Catholics are less generous than other American Christians, according to a study recently published by the University of Notre Dame's Catholic Social and Pastoral Research Initiative (CSPRI).
"Unleashing Catholic Generosity: Explaining the Catholic Giving Gap in the United States," by Brian Starks, director of CSPRI, and Christian Smith, William R. Kenan Jr. Professor of Sociology at Notre Dame, compares the religious giving of Catholics with that of other religious communities in America and concludes that Catholics, on average, give less than other Christians.
"Our purpose in this report is not to condemn Catholics for their relative lack of generosity," Starks writes in an introduction to the study. "Nor are we saying that Catholics are ungenerous. Some are very generous. Instead, we are trying to understand sociologically why some religious groups in the United States tend to be more generous than Catholics, and why some American Catholics are more generous than other Catholics."
"We hoped to look the problem square in the eye and ask, 'What can we do about it?' The suggestions that we make in the report are not Band-Aids but are focused on re-orienting parish culture, which is no easy task," Starks says.
The report suggests that a principal reason for the "giving gap" between Catholics and other Christians is a lack of "spiritual engagement with money." Without such engagement, many Catholics tend to "compartmentalize" by regarding their use of money and material possessions as separate from matters of faith and spiritual life. Exploring how "cultures of money" are affected by Catholic parish life, the authors argue that "discussions of money in Catholic parishes should not center on meeting basic organizational needs, but rather on spiritual growth and personal and world transformation. Parish culture should help Catholics reflect on the dangers of compartmentalizing their financial dealings from their life of faith."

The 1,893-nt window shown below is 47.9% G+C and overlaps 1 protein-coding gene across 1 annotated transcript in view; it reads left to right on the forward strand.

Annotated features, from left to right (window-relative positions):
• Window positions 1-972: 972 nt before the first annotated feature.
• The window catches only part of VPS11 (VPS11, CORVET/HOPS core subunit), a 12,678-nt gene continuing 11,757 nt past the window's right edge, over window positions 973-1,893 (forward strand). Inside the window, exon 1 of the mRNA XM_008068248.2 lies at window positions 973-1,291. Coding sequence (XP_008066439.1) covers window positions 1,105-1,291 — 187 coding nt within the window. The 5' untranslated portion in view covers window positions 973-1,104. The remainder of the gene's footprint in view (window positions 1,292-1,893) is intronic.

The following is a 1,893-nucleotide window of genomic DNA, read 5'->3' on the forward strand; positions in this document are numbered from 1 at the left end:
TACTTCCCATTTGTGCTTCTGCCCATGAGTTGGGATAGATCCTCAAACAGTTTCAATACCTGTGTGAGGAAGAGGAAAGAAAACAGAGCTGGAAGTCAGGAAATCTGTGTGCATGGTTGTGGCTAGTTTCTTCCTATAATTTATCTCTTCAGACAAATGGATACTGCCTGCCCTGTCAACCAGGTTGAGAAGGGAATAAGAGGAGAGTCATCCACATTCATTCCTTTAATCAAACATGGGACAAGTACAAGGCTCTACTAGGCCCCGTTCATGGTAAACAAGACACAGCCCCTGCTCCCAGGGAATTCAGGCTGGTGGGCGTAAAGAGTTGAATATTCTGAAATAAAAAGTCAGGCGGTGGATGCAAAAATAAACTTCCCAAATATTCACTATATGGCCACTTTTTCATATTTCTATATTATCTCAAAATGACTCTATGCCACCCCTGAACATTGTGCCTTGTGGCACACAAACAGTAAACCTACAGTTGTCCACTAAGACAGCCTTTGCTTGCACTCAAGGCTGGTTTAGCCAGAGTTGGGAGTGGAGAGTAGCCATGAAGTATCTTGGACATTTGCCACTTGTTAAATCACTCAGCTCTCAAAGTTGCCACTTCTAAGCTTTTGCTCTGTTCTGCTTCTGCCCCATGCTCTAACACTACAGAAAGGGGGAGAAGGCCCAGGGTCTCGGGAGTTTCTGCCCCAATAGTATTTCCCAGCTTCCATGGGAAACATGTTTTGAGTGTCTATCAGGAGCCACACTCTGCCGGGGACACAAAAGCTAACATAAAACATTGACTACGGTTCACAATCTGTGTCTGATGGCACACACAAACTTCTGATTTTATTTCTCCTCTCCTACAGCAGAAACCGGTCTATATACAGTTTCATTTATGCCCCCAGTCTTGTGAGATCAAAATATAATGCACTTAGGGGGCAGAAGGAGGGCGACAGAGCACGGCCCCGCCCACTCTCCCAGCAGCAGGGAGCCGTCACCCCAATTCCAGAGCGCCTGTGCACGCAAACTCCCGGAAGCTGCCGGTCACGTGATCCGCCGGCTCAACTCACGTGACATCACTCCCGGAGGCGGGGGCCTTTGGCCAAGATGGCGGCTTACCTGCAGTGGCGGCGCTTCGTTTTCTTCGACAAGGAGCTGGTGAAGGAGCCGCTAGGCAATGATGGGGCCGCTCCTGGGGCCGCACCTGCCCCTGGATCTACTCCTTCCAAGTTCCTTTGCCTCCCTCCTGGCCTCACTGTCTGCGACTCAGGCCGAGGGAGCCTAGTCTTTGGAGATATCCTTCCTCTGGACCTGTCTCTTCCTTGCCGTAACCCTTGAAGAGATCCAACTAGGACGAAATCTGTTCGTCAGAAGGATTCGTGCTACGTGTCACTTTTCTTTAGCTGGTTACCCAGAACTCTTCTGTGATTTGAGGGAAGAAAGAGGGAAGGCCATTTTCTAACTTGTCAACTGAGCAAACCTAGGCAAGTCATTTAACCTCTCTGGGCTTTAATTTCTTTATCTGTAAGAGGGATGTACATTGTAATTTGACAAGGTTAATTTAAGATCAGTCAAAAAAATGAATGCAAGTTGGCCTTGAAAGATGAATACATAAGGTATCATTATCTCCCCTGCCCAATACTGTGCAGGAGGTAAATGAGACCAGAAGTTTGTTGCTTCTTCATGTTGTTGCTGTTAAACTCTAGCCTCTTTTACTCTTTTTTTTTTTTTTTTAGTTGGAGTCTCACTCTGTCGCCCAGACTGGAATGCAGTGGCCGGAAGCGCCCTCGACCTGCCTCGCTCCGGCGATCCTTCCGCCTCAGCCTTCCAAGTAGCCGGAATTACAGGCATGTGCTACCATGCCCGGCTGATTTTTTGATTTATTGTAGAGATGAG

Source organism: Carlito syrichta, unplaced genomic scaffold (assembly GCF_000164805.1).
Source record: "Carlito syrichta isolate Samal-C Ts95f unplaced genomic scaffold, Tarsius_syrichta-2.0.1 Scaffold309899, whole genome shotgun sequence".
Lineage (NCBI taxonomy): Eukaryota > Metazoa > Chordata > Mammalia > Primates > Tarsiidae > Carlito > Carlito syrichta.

"The Catholic Church in the U.S. has so much potential to accomplish so much good in the Church and in the world, but is often hampered by lack of funds," Smith says. "American Catholics learning to become much more financially generous would be truly revolutionary."
"Unleashing Catholic Generosity" is the first of many anticipated reports from the CSPRI, which was established two years ago as a project of Notre Dame's Institute for Church Life (ICL).
"It's an excellent study," says ICL director John C. Cavadini, "not only because it diagnoses a problem, but also, because of its skillful analysis of the data, it is able to propose some strategic solutions. This is social science at its academic best and at the same time truly in service to the Church."
Explore further: Understanding the economics of human trafficking
More information: icl.nd.edu/initiatives-project… research-initiative/